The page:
Emmanuel students at David Horne's workshop Marathon Man'tality

The Marathon Man'tality: How David Horne's Engaging Workshop is Uplifting Men of Color

On March 1st, Emmanuel College welcomed David Horne, also known as Detonator, to present The Marathon Man’tality, a workshop focused on uplifting men of color on campus. This event was hosted by the EC Programming Team, the Emmanuel College Center for Diversity and Inclusion and B.O.N.D. As a hip hop artist, mechanical engineer, entrepreneur and in-demand speaker, Horne is highly accomplished and passionate about sharing his wisdom with others. This workshop covered professional development, mental health, personal branding, barbershop talk and cypher, which is a group of people rapping and freestyling together. 

At the conclusion of the workshop, Her Campus at Emmanuel sat down with Horne to discuss his mission to uplift men of color and how he developed The Marathon Man’tality. Read on to learn more about how he combined his passions to create this powerful and comprehensive workshop. 

Her Campus at Emmanuel: You are accomplished in a variety of fields. Can you talk about some of the work you do?

David Horne: So for my actual day job, I’m a mechanical engineer. That’s one of the hats that I wear. On top of that, I’m also a rapper, an empowerment speaker and a real estate investor, so I do a little bit of everything.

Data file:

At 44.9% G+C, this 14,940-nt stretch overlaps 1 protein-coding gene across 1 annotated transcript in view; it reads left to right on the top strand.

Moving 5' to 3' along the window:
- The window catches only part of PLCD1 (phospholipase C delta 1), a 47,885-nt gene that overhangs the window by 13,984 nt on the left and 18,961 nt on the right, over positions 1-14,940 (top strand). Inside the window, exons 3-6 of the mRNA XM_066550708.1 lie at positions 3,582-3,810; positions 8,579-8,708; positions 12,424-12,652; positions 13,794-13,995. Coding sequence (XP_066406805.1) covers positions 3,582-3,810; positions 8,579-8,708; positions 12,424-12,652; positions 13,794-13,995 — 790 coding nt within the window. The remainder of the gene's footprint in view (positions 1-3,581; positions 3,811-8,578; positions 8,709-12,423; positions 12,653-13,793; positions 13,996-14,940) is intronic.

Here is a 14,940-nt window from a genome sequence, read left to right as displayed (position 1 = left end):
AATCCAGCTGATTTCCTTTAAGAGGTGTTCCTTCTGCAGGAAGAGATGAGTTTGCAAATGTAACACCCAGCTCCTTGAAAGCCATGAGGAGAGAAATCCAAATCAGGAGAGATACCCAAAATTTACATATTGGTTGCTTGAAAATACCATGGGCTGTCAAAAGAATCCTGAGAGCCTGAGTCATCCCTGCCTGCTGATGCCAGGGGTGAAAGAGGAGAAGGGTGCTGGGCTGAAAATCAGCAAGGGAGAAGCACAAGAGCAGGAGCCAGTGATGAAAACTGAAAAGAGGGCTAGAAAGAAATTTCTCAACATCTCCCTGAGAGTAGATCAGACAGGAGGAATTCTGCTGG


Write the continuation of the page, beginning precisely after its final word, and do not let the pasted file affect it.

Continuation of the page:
HCE: What was your journey like for developing these skills and interests?

DH: I started off with music dreams and they kind of evolved into what I’m doing today. I started off strictly just rapping. I was performing at different venues throughout the country, basically independently touring. Then it morphed into me mixing rap/hip hop with motivational speaking, so I was going around to different colleges morphing the two. Now it’s kind of evolved into something bigger where I’m speaking to students about putting their resumes together, how to get the right jobs, how to use those day jobs as a leaping point to invest in their actual daydreams. So that’s kind of how it morphed to where we are now.

HCE: What made you want to become a speaker for events like the one held today?

DH: Something very important to me is representation in general so I wanted to make sure at an event like this young black men had a voice and also an outlet, just a safe space where they could discuss issues that affect them and be able to speak on those things openly and  have that camaraderie to feel like “ok somebody understands.” That’s kind of where this event came about.

Emmanuel students at David Horne's workshop Marathon Man'tality

Emmanuel students working on raps to perform at the end of the workshop.

HCE: The workshop today focused on professional development, mental health, personal branding, barbershop talk and a cypher. Can you go into detail about some of the main points and activities from today?